The Multiple Parts of Innovation

What did you do in high school?

Unless you were a roadie for a major rock band — and you weren’t — you probably did nothing as cool as some recently graduated high schoolers in California did. As described in a brand new PYMNTS interview piece, they invented an assistive armband device that is designed to make payments and commerce easier — and safer — for visually impaired consumers. The prototype already has won a big prize from Visa and is on track for further development.

That’s hardly the only payments and commerce innovation that PYMNTS has recently covered. Another Visa prize winner, this one focusing on the B2B payments world, uses technology to guide small businesses away from paper checks and toward digitization.

Grocery is a popular target for innovators today as well. A company called AutoX is rolling out a pilot for self-driving grocery delivery and a mobile store in California. The new service will be available to consumers in geo-fenced areas of San Jose, company said in an announcement. Artificial intelligence, too, of course: JPMorgan Chase, in fact, just hired a senior executive from Google as its new head of artificial intelligence and machine learning services.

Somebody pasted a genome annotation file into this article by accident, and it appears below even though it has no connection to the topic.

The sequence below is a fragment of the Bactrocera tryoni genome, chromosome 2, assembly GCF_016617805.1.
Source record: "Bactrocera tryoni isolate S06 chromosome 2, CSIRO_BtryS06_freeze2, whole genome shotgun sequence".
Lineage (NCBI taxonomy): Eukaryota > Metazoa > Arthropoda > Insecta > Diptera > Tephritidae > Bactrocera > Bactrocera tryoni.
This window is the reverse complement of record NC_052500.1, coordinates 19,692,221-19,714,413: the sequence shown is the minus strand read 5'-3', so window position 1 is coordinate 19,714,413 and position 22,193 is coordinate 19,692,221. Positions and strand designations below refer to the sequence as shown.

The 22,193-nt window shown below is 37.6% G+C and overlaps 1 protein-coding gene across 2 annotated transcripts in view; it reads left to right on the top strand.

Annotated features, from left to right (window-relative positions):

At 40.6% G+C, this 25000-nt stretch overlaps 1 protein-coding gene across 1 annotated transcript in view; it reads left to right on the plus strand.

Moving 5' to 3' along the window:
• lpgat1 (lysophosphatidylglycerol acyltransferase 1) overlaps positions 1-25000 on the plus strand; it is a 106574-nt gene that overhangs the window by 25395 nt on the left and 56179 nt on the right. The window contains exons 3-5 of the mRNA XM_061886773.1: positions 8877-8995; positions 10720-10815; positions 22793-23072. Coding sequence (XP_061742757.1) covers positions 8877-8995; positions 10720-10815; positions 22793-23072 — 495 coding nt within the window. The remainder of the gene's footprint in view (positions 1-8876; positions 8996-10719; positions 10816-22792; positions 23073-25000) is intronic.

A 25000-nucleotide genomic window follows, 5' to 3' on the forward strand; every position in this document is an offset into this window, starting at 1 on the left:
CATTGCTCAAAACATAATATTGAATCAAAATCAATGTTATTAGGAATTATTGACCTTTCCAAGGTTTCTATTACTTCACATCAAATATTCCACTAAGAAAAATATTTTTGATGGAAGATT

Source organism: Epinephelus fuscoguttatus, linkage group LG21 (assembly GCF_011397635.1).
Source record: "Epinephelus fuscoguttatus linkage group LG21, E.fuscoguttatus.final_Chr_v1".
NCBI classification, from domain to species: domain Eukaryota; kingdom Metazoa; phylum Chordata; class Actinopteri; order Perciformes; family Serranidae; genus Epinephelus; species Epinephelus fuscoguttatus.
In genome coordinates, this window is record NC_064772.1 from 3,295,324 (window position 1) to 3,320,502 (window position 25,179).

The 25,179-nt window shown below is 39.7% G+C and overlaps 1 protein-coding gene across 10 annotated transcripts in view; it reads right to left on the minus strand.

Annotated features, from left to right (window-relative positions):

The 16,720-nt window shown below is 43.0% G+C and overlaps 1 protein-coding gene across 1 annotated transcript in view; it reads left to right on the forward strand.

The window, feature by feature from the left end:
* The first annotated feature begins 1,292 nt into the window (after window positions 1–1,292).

Innovation is more than about building interesting prototypes or thinking about new products. It’s about a mindset, the right space to get new things started and completed. Moving past the myths of payments innovation was the subject of a recent PYMNTS webinar that featured Karen Webster and Amir Wain, founder and CEO of i2c, an integrated commerce and smart payments firm.

“The cost of [not] innovating is extremely, extremely high,” Wain said. “It’s not an option at this point.”

Everyone knows that change is a constant, perhaps the only constant there really is. But innovation is a holistic endeavor.




The How We Shop Report, a PYMNTS collaboration with PayPal, aims to understand how consumers of all ages and incomes are shifting to shopping and paying online in the midst of the COVID-19 pandemic. Our research builds on a series of studies conducted since March, surveying more than 16,000 consumers on how their shopping habits and payments preferences are changing as the crisis continues. This report focuses on our latest survey of 2,163 respondents and examines how their increased appetite for online commerce and digital touchless methods, such as QR codes, contactless cards and digital wallets, is poised to shape the post-pandemic economy.